Brussels Sprouts

Brussels Sprouts on the Stalk. Photo by Cindy Thompson,

Miniature green cabbages that grow on a stalk! Brussels sprouts can be a little more pungent than red or green cabbage. Remove from the stalk and roast or steam these bad boys. Or, thinly shave and quickly saute for a wonderful side dish. You can also eat these raw, shaved in a salad. By the way, if you buy Brussels sprouts on the stalk, cook the stalk to glean even more cruciferous-goodness!

Napa or Chinese

Napa or Chinese Cabbage. Photo from Canva.

Napa cabbage has a softer leaf, juicy stem, and mild flavor that some find easier to eat raw than green or red cabbage. It’s wonderful thinly shaved and tossed with rice vinegar and sesame seeds for a quick, light Asian-style slaw. Include ribbons of Napa cabbage in your stir-fry, adding it toward the end as cooks down quickly.

Bok Choy & Pak Choy

Bok Choy and Pak Choy. Image by Cindy Thompson,

Very tender, very mild, bok choy and pak choy are excellent additions to stir-fries. Slice these into wide ribbons, from leaf tip to root end and separate the leaf from the stalk for cooking. Add the stem pieces with other similarly textured vegetables, like onions, but wait until the end to add the sliced leaves, as they are very tender and cook quickly. It’s also wonderful raw.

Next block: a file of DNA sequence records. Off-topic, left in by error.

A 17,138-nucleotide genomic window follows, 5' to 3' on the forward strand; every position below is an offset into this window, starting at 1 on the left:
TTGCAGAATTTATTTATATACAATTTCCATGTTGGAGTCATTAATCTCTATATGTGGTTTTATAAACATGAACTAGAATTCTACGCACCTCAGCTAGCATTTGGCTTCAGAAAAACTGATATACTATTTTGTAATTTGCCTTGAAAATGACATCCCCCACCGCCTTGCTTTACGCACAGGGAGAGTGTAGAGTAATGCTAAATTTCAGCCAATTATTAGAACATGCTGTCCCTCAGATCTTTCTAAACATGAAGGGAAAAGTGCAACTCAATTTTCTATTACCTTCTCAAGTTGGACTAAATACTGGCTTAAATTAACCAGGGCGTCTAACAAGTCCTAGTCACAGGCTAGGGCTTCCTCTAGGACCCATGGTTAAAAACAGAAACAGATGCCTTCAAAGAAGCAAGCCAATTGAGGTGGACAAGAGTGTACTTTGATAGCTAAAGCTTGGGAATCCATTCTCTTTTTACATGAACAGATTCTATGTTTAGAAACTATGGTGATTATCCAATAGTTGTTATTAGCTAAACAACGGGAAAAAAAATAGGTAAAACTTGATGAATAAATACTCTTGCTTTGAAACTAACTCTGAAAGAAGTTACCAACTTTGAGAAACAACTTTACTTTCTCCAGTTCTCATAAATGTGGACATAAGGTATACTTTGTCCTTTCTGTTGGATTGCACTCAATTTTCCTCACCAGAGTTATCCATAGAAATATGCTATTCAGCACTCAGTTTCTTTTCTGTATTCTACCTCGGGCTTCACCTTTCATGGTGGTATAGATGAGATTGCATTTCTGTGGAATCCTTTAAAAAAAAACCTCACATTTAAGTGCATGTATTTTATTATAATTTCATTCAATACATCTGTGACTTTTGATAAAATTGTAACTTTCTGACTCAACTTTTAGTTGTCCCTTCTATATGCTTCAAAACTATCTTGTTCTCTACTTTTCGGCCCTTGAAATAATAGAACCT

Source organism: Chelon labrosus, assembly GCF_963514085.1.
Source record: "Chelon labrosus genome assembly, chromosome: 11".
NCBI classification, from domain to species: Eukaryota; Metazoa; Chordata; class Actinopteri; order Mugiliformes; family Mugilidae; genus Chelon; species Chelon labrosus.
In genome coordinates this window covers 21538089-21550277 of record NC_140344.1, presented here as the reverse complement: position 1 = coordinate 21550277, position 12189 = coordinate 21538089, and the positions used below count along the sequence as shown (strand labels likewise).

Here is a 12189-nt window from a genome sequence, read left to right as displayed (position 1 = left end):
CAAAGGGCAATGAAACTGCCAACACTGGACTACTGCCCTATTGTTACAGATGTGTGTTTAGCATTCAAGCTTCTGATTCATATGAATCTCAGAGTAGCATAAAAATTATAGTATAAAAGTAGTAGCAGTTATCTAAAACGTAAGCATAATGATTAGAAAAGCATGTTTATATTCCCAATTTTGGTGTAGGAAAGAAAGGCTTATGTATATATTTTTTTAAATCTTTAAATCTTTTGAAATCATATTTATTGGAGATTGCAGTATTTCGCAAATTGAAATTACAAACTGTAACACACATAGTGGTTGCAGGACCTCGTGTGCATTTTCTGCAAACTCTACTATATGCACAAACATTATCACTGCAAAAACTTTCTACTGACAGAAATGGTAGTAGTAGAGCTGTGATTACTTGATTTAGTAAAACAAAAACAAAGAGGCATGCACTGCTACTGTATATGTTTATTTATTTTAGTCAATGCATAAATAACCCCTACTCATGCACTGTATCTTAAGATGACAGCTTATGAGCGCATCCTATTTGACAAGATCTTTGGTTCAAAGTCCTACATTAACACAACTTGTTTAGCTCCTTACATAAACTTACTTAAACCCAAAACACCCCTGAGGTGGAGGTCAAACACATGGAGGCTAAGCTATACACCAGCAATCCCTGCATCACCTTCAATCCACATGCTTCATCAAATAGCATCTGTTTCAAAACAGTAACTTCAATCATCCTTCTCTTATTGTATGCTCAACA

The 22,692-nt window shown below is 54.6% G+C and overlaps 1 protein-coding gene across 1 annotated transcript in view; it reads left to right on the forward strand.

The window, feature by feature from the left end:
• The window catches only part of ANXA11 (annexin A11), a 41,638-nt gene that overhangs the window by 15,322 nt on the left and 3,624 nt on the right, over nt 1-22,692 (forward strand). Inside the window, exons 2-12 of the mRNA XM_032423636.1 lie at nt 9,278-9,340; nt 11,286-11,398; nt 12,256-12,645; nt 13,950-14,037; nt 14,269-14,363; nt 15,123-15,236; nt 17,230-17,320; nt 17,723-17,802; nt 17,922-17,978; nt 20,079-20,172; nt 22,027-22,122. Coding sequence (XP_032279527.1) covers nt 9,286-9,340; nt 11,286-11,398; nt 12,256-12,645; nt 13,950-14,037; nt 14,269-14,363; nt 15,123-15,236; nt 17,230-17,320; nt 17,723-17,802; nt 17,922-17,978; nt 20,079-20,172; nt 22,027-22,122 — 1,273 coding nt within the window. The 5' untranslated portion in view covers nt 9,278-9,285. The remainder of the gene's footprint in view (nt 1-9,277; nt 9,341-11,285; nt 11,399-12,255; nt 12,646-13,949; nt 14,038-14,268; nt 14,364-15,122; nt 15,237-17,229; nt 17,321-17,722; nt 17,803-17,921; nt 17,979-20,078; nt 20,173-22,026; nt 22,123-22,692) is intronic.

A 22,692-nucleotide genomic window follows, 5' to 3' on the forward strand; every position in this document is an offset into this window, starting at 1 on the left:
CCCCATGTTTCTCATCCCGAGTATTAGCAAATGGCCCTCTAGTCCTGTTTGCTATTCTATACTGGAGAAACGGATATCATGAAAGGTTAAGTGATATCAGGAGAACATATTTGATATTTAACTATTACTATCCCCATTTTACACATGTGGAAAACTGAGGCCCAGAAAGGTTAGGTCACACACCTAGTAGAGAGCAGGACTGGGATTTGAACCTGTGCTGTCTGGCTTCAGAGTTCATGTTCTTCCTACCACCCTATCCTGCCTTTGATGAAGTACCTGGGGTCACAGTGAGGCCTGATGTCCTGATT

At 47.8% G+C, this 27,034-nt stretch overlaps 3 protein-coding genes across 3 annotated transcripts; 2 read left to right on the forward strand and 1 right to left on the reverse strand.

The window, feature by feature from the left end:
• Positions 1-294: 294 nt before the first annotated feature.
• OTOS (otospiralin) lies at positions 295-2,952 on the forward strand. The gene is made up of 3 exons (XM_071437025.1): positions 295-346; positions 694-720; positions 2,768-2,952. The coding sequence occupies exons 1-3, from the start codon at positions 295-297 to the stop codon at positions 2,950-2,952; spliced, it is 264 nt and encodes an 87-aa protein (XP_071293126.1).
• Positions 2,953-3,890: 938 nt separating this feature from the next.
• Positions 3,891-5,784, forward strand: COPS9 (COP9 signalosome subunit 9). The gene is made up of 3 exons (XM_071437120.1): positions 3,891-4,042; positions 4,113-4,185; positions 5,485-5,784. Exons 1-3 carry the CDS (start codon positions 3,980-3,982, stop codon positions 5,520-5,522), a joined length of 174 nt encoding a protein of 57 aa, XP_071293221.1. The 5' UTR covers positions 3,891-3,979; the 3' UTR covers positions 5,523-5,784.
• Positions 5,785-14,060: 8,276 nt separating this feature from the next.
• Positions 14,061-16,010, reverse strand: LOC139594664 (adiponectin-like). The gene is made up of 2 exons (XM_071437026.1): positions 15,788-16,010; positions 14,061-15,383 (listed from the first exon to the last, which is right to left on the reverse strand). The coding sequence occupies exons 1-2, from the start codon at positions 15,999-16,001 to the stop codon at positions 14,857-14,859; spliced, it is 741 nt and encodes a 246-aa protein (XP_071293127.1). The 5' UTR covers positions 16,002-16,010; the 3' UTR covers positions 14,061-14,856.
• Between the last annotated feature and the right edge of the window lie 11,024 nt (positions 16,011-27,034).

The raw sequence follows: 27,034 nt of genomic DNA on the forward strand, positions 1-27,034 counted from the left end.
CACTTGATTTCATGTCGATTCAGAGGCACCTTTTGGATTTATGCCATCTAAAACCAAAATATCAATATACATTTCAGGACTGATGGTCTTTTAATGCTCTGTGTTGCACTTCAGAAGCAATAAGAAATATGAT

Mustard Cabbage (Gai Choy)

Mustard Cabbage. Photo from Canva.

You may sometimes see this in grocery stores, but definitely in Asian markets. Mustard cabbage has a stronger flavor than bok or pak choy, but you use them just the same. I love it in stir-fries. If you find it too strong, combine with the milder Asian cabbages or quickly blanch before using.


For round cabbages, choose heads that are heavy for their size, with shiny, tight leaves that are not yellowed, darkened, or have worm holes. Outer leaves may be a little wilted, but inner leaves should be shiny and tight. This is especially true for Brussels sprouts, as any bit of yellowing makes for a very bitter sprout! A trick for picking out cabbage is to rub two heads together and if they squeak, they’re fresh! Cabbages picked after frost will be sweeter.

Select Asian cabbages with firm white/light stalks without cracks or yellow/brown marks. Leaves should be dark and crisp.


Round cabbage heads store for a long time in the refrigerator. Keep them loose in your crisper drawer and peel off outer leaves if they start wilting. They are sweeter and most flavorful if used within a week, but they will keep much longer than that.